Written by another author, this could just be a very strange story. But Murakami spins a masterful and captivating tale that makes you route for the main characters and leaves you wanting more.
Just another girl with too many books and not enough time for them all.
Where to begin with this one. Let's start with the story! It all starts when Aomame (green peas) jumps out of a taxi cab on the over crowded freeway to make an appointment. This little piece took forever for the author to get to. There is way, way way to many descriptive sentences in the book. It was like he was getting paid by the word.
The story really made no sense to me at all so much so that I don't what to say about it. There are little people that communicate with receivers, who have sex with young per-pubescence girls who want to bring the next prophet. Then there are receptors who also have sex with the receivers. And can sense the little people who make Air Chrysalis. There is a cult living in a commune, a extremely ugly detective and a host of strange characters playing out their soon to be intertwine lives under two moon.
This book made it really hard for me on several issues. Should I post a bad review? Do I finish a book I don't like just to post a bad review? When do I cut my loses on a book I don't like? How do you write a bad review? So here are my reasons for not liking this audiobook.
1. Narrator for Aomame was monotone throughout the audiobook.
2. The story was overly descriptive.
3. If the book was written in Japanese, takes place in Japan then why don't the narrators have a Japanese accent.
4. The complete change in characters voice from book 2 to book 3. Ushikawa, went from a goofy English voice to a dark Dick Tracey voice. (My bad Japanese translation of his name is River of Tooth Decay. LOL!!)
5. The story line is hard to follow.
6. Too many inter monologues over the same thing over and over again.
7. The characters motivations are clear to the reader but not to no one else. (If that makes sense).
8. I just didn't get it!
I have only a four words for this book. Slow. Repetitive. Boring. Convoluted. FYI, I didn't complete it. I have 5 hours left out of 47. I think that is good enough for me to draw a few conclusions. I might get back to it..... Never mind!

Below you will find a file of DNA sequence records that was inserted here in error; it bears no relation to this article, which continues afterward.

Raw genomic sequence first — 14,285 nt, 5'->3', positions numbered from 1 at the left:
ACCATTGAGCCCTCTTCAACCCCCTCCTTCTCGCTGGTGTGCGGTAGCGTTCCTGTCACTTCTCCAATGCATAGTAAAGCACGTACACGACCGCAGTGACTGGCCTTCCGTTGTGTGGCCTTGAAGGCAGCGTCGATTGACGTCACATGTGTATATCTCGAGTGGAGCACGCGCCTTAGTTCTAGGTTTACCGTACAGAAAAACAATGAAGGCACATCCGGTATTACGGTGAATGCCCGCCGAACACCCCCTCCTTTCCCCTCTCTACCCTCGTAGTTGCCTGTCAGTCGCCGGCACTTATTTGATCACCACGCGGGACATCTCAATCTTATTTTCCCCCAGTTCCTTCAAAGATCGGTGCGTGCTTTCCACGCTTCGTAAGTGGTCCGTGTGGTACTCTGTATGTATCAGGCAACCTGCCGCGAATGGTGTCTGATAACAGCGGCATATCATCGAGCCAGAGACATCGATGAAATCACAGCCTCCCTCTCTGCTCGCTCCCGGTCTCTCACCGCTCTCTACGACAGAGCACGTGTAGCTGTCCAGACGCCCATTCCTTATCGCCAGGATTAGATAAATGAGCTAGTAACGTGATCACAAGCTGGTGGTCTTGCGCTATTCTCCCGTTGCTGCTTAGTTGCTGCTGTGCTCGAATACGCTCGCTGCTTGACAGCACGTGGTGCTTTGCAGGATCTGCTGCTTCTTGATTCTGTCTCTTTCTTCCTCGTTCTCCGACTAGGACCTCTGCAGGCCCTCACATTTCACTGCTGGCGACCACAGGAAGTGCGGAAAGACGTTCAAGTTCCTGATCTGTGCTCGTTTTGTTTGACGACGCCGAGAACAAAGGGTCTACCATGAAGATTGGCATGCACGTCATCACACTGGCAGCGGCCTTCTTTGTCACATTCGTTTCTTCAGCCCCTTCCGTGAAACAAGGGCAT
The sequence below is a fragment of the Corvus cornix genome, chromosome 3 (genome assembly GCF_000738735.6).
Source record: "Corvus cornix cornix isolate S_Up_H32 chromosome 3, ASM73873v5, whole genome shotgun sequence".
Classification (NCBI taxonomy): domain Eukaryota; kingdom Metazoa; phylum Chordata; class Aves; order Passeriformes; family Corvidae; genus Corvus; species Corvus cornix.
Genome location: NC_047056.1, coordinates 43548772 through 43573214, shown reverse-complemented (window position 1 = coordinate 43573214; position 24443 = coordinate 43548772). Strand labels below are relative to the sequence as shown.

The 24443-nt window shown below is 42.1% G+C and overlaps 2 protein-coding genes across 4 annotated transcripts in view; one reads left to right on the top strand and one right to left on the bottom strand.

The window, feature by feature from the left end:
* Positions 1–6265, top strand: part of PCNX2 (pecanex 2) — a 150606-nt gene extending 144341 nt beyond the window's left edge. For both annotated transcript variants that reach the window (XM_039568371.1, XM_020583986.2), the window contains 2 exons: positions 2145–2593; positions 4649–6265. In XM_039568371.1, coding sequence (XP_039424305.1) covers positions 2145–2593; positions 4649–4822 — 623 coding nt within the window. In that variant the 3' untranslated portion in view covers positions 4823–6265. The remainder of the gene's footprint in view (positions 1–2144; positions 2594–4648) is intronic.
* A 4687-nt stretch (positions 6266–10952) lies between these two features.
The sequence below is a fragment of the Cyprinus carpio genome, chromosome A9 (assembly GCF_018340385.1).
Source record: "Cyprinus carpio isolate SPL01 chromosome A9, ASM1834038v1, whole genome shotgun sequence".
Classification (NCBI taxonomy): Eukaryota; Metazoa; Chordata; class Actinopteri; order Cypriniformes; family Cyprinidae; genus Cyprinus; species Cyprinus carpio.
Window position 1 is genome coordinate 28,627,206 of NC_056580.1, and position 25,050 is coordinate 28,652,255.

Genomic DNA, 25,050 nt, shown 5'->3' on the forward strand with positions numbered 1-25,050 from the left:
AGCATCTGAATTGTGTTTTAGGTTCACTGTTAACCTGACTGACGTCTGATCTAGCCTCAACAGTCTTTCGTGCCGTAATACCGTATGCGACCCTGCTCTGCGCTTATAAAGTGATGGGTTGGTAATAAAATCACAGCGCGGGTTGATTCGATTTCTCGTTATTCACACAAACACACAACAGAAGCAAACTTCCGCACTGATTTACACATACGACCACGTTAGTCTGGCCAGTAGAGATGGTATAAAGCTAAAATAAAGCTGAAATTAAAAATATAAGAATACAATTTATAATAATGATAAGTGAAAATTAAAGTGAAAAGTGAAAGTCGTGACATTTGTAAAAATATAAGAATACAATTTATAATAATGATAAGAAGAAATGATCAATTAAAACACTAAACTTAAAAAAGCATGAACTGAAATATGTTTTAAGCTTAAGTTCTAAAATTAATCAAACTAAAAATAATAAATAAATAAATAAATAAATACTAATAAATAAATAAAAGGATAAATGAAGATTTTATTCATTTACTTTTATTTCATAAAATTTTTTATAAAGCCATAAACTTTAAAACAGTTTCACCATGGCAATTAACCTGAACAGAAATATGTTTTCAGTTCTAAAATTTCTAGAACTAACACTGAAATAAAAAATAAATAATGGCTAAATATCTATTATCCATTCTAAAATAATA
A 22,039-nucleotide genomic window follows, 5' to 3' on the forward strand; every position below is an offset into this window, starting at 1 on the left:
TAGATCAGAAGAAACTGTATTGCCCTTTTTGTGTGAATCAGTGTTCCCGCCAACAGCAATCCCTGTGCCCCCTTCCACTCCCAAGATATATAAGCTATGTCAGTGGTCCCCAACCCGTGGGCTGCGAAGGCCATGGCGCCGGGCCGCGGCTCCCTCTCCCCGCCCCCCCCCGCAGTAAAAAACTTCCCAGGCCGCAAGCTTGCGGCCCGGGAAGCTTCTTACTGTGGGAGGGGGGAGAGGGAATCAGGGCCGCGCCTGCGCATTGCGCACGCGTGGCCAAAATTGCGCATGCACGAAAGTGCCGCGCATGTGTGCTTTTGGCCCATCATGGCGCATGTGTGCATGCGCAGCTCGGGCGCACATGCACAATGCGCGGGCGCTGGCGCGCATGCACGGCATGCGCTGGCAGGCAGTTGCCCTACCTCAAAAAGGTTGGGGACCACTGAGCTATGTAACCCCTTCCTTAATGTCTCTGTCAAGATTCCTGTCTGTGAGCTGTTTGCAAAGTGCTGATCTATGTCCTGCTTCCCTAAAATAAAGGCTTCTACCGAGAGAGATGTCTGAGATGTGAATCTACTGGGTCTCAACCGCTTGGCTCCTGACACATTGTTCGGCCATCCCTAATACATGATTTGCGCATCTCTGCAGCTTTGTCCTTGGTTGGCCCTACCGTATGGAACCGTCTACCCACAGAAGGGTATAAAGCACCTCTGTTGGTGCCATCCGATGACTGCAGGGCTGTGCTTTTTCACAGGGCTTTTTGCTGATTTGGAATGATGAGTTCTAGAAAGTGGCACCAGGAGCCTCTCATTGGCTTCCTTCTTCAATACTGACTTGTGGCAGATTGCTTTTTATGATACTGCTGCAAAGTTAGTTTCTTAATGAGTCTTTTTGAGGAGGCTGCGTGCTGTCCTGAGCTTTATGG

Phantasmagoric, lyrical, ethereal
Alice in Wonderland
No, but the characters are cast beautifully
When the two main characters finally see each other after 20 years. Its very tender and sweet.
1Q84 an excellent book with one foot in fantasy and another in modern reality. It's not overly sentimental and you can feel the pull a long forgotten magical past balanced by the drag of modern life. While it is a long read there isn't a lot of time spent being consumed by past deeds and it moves along at a consistent pace.
I come from Ireland, went to college in the States, and now live and work in Japan.
This book was a huge hit in Japan although many Japanese readers don't know what to make of this guy: "He writes like a Westerner in translation", they claim, and it is true that Murakami is equally well known over here as a translator. He is an elusive figure, choosing to live in New York, and refusing to appear on Japanese TV. He says he wants to be able to walk the streets of Tokyo without being recognized. Given the frenzy that surrounds even minor celebrities in Japan, that makes sense. He has long been disdained by the Japanese literary elite but he sells more books than any of them, not only in this country but overseas as well. Few contemporary Japanese authors are read in other countries but it seems everything Murakami writes is almost simultaneously rendered into English and then other languages. In this case, parts 1 and 2 were started by one translator and part 3 embarked upon by another so that the whole work could appear as a single volume. Was Murakami helpful? Not really. The two translators (both resident Americans) got together from time to time to keep the whole rambling work more or less even in tone. One would have to say they did a good job considering how elliptic the Japanese language can be (many sentences have no subjects, verbs can be elusive and vague, often you can't tell who is speaking: what the hell is going on?) and consequently the work comes across more sharply in English than it does in the original Japanese. (OK, OK I got through about 5 pages of the Japanese original before turning to the English where everything started to make better sense). Murakami is obviously a force to be reckoned with in spite of the muted weirdness and recurring obsessions which come out in all of his books -- but he is not about to explain any of this. Take it or leave it. In an impressed but puzzled sort of way, we do.
This is a great story playing with the magic between fiction and reality in a convincing way, exciting too with mystery, action and (strangely) a lot of realism. Fascinating. The narrators are wonderful, they give the text a meaning beyond the written word. Great work!